Emily Noble, future careers manager with Minerals Matter, says: ‘There has long been an industry need for a structured approach to informing and engaging with the next generations of the workforce to ensure succession. Minerals Matter has been created as our industry approach, to demonstrate collective responsibility, to inform and educate young people and adults about the benefits of working in the sector and, importantly, their opportunities to shape the future of the sector and shape their world.

‘Minerals Matter is very much about future skills and leaders; to empower a culture change within industry and education to secure a thriving workforce that holds the necessary skills required to innovate for the future. That is why we have taken the critical step of working closely with education and government agencies, to articulate our industry needs and ensure that we are inspiring the next generation and career changers.

‘We are equipping industry ambassadors to work with young people and deploying strategic enterprise advisers to support career leaders in schools and colleges to elevate their careers programmes. We want students to see what they can be, and equipping teachers and parents/carers with the knowledge and labour market information to support young peoples’ next steps will also be a vital part of this work. We know that seeing the lived experiences of young people working in the sector does resonate with students.’ 

Additionally, to address competency on site and to enhance safety, MPQC will continue its rollout of the MP Connect smartcard and app which is used by drivers, contractors, and companies to verify individual competencies of anyone working at a quarry. Underpinned by a powerful database of knowledge, MP Connect checks competence at the weighbridge. It provides detailed information and assurance to operators, with real-time audits of an individual’s abilities. More than 12,000 MP Connect cards are currently in use in the sector, being a mandatory entry requirement on many sites.

The Institute of Quarrying is the international professional body for quarrying, construction materials and the related extractive and processing industries, with more than 5,500 members across the globe. Its core belief in lifelong learning underpins its approach to Continuing Professional Development (CPD) as a way of people keeping their qualifications up to date. 

Julian Smallshaw, head of education and standards at IQ, explains why CPD is considered so important: ‘According to the Government Office for Science[4], investment in skills and encouraging lifelong learning can have a positive impact on productivity.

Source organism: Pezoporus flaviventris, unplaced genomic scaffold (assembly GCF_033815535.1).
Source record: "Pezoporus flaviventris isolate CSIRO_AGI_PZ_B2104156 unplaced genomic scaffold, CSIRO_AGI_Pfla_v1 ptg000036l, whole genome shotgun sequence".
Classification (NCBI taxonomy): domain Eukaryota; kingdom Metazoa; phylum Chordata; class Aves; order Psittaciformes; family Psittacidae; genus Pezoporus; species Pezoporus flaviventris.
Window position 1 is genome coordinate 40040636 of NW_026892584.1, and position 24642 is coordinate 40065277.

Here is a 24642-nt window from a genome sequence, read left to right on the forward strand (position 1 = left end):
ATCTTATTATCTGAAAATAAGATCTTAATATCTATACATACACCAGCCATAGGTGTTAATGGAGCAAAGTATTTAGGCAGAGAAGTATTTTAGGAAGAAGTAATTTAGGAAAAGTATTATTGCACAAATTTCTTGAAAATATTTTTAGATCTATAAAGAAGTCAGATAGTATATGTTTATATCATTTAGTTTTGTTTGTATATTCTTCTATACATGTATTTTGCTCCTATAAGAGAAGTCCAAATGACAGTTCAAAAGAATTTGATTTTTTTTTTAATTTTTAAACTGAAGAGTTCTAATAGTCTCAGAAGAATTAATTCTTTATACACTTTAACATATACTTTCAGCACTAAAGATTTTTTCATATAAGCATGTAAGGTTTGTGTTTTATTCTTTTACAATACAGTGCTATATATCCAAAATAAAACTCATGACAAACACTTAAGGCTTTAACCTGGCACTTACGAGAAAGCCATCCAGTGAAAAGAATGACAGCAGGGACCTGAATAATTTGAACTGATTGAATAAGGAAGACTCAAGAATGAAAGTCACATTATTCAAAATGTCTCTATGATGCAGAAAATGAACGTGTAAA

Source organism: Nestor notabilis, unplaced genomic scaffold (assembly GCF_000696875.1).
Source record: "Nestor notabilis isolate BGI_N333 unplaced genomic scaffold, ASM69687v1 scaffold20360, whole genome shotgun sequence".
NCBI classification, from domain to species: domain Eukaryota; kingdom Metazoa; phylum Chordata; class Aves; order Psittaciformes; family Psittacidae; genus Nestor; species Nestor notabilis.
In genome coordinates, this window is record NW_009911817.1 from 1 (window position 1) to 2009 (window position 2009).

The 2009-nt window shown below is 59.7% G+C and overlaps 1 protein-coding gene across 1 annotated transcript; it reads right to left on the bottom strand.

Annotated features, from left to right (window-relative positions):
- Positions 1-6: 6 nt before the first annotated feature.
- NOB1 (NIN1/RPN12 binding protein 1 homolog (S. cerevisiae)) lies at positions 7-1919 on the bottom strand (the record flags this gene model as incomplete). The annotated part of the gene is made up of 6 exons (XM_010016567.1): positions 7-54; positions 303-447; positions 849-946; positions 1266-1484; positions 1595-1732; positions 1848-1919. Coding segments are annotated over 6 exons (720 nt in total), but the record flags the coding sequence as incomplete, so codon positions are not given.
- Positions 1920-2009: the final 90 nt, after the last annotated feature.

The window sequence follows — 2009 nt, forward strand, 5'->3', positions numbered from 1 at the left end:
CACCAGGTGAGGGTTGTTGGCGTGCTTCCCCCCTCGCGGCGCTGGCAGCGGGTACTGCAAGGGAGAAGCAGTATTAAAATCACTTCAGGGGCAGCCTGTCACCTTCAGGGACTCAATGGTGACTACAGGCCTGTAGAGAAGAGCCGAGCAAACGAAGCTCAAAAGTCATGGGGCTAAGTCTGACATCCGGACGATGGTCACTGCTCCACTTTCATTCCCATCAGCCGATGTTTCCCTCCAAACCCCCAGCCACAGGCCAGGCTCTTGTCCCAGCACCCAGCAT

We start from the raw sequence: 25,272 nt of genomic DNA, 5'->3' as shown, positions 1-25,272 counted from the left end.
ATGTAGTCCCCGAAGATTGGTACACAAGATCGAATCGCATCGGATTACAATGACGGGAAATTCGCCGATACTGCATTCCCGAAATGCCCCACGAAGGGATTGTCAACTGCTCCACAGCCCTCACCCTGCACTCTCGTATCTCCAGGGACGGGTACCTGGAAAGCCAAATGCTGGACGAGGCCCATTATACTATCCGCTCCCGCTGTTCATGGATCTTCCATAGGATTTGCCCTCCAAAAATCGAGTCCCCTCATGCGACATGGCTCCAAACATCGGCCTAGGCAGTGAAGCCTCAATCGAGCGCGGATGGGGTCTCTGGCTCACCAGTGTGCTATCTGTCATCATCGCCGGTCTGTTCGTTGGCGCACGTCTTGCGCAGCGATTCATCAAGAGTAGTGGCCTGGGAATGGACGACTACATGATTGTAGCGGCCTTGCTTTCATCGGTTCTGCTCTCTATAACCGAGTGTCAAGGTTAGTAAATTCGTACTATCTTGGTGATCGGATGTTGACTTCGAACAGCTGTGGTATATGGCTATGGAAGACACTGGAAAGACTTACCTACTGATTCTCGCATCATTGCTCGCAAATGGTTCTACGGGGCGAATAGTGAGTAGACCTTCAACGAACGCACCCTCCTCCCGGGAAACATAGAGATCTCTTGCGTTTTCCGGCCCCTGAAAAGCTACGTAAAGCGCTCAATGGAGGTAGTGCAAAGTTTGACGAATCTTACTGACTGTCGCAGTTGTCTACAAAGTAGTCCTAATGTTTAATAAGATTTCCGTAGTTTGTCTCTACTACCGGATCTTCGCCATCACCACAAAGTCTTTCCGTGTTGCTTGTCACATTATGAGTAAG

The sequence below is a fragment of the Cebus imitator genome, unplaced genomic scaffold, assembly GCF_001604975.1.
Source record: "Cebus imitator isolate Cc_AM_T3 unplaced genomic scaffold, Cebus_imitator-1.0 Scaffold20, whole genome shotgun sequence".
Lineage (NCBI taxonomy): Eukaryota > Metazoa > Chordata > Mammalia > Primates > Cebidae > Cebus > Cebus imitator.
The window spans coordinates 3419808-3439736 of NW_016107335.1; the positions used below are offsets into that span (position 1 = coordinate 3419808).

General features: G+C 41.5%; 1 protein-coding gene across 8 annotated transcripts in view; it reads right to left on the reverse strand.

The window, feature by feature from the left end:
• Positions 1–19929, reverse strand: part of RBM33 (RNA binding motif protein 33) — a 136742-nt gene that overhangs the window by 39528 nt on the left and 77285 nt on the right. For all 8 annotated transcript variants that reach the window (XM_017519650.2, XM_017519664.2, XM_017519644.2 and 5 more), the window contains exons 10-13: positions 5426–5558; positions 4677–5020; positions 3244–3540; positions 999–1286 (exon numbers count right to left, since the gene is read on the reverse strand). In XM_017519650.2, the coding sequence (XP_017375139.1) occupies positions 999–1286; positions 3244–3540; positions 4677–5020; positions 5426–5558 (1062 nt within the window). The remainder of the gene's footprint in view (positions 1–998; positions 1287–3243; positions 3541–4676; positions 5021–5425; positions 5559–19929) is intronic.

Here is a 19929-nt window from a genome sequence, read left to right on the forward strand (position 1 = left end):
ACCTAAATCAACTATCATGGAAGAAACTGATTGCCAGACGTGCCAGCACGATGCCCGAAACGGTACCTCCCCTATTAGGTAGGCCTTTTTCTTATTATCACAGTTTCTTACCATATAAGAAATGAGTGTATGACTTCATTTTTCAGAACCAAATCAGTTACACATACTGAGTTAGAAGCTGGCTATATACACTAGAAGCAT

‘Knowledgeable employees are more productive, better motivated and more loyal; 94% of employees would stay at a company longer if it invested in their career development, and 80% of people agree that learning new skills would make them more engaged.’

Membership grades are determined based on a combination of qualifications gained and industry experience and there is a 30h minimum mandatory requirement to maintain technical, member, and fellowship (TMIQ, MIQ, and FIQ) grades. IQ audits 10% of its membership each year to check this requirement is being met.

To help members with their CPD, IQ has introduced tools to help record and analyse their CPD activities. Accessible via the IQ Connect App and member portal, members can see and download reports that show how many CPD activities they have logged, and the time allocated to those activities. Easy visual triggers show where entries still need additional information to be recorded before they can be submitted, and a status bar shows how a member is progressing towards their current annual target.

IQ chief executive officer James Thorne says: ‘Both IQ and MPQC have proud histories of developing and maintaining industry training needs, each successfully raising standards and fulfilling the extractive sector’s need for a safe, competent, and sustainable workforce. In doing so, each organization delivers increased value to the mineral products sector through the products and services it provides.’ 

References

  1. MPA ‘Profile of the Mineral Products Industry’, 2020 Edition
  2. Digits survey, HR World, published 16 February 2022
  3. LinkedIn Workplace Learning Report 2021, Forbes, published 2 March 2021
  4. Government Office for Science, Future of Skills and Lifelong Learning, published 27 November 2017.